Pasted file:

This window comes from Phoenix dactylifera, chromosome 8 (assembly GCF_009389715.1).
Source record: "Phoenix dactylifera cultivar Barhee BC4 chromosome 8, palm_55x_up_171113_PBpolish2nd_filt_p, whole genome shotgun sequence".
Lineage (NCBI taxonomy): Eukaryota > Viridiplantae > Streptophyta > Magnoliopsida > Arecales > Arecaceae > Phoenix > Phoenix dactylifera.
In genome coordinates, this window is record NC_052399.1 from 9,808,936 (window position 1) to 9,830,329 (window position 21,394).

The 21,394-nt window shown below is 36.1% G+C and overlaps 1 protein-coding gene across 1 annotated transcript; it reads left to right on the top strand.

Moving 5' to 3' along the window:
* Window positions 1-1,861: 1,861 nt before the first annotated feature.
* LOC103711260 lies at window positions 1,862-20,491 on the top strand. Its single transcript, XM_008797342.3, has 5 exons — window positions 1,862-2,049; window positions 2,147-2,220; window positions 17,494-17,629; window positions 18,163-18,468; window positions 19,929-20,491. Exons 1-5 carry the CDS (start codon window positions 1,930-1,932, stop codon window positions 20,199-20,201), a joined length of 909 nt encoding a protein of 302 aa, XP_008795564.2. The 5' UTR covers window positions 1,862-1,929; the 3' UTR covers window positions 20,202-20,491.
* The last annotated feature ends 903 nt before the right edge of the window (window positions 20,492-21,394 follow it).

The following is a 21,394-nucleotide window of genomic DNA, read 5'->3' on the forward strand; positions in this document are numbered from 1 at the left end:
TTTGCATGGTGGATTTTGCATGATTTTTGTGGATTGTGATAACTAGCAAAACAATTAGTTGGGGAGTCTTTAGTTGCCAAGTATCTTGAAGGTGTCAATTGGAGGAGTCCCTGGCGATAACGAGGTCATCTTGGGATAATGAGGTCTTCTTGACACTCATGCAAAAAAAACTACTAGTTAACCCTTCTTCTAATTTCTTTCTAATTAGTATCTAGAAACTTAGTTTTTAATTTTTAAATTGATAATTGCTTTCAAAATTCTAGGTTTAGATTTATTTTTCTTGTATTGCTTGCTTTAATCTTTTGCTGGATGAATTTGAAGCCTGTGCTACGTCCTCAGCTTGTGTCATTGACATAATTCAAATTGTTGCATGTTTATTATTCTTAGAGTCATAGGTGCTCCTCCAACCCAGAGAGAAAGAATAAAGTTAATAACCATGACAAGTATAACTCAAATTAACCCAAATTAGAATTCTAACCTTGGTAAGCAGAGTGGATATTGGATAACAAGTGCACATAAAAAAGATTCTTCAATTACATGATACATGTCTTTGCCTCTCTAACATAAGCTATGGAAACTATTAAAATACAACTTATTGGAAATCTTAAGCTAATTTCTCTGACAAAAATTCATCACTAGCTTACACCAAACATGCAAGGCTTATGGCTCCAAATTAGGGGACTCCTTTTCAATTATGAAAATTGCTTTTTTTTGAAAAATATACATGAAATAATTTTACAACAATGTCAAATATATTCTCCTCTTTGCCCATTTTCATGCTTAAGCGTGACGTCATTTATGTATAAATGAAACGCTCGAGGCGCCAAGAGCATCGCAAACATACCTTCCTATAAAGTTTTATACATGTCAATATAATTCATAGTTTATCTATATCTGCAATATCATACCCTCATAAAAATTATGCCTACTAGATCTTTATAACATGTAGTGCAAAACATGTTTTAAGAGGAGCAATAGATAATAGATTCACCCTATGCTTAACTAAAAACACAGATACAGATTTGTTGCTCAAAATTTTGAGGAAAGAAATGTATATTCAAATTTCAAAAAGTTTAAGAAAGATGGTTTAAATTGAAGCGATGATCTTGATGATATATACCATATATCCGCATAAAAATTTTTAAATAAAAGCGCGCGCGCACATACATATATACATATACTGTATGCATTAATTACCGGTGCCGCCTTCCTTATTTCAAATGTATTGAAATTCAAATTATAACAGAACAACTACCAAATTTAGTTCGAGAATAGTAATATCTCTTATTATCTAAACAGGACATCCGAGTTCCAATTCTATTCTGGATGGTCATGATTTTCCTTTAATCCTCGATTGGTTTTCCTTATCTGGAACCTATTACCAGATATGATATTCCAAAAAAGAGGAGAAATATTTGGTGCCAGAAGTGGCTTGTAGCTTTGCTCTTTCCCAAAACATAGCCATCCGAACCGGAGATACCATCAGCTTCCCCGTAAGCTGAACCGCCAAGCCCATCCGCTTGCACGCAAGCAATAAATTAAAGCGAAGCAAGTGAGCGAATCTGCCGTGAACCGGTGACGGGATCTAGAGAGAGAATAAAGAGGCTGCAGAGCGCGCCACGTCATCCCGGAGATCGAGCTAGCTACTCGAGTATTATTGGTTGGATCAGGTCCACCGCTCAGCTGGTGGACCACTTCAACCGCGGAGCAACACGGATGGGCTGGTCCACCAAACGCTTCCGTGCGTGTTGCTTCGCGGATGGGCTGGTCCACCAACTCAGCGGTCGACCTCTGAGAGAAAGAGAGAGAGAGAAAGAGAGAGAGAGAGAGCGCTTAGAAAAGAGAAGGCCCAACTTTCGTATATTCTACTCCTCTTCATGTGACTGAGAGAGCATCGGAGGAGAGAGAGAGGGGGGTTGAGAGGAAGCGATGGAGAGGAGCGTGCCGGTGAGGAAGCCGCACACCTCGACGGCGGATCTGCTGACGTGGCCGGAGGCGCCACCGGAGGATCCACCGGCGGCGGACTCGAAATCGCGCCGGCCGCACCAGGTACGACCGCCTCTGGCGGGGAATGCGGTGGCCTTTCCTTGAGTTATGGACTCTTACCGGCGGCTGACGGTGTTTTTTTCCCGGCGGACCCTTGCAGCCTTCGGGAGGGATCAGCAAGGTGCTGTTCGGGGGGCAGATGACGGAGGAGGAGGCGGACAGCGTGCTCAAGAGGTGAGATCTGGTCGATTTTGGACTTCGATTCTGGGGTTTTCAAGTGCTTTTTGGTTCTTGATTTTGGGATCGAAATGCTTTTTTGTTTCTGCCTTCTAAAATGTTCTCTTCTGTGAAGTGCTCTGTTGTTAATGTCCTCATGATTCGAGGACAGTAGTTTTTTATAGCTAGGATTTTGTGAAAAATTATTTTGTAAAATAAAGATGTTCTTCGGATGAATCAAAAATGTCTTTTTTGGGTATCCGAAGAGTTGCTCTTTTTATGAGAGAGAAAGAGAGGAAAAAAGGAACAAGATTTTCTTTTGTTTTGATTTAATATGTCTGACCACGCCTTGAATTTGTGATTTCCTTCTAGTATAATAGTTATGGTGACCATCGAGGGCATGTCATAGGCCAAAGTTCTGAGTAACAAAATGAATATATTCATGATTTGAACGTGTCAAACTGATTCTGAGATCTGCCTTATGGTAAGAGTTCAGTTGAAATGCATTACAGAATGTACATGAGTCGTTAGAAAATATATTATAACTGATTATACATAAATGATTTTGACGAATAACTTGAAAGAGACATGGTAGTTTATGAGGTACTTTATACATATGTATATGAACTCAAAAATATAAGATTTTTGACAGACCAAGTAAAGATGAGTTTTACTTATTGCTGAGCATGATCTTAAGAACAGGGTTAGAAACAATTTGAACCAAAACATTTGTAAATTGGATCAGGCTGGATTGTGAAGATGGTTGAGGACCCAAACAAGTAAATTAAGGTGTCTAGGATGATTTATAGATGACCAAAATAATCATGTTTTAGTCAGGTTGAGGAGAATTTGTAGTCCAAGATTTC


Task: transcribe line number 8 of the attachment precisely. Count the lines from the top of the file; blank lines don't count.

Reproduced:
* LOC103711260 lies at window positions 1,862-20,491 on the top strand. Its single transcript, XM_008797342.3, has 5 exons — window positions 1,862-2,049; window positions 2,147-2,220; window positions 17,494-17,629; window positions 18,163-18,468; window positions 19,929-20,491. Exons 1-5 carry the CDS (start codon window positions 1,930-1,932, stop codon window positions 20,199-20,201), a joined length of 909 nt encoding a protein of 302 aa, XP_008795564.2. The 5' UTR covers window positions 1,862-1,929; the 3' UTR covers window positions 20,202-20,491.